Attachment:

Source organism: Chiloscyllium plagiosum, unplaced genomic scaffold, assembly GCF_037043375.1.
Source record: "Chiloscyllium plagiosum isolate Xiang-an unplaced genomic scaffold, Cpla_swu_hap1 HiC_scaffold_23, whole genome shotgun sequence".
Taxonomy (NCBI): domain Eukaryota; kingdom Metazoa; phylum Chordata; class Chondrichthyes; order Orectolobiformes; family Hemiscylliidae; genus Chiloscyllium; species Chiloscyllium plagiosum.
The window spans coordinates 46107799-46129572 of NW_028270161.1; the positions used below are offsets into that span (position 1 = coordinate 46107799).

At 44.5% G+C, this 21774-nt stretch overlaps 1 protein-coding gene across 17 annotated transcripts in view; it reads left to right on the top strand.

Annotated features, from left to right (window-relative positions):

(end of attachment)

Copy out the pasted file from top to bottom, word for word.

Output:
Source organism: Chiloscyllium plagiosum, unplaced genomic scaffold, assembly GCF_037043375.1.
Source record: "Chiloscyllium plagiosum isolate Xiang-an unplaced genomic scaffold, Cpla_swu_hap1 HiC_scaffold_23, whole genome shotgun sequence".
Taxonomy (NCBI): domain Eukaryota; kingdom Metazoa; phylum Chordata; class Chondrichthyes; order Orectolobiformes; family Hemiscylliidae; genus Chiloscyllium; species Chiloscyllium plagiosum.
The window spans coordinates 46107799-46129572 of NW_028270161.1; the positions used below are offsets into that span (position 1 = coordinate 46107799).

At 44.5% G+C, this 21774-nt stretch overlaps 1 protein-coding gene across 17 annotated transcripts in view; it reads left to right on the top strand.

Annotated features, from left to right (window-relative positions):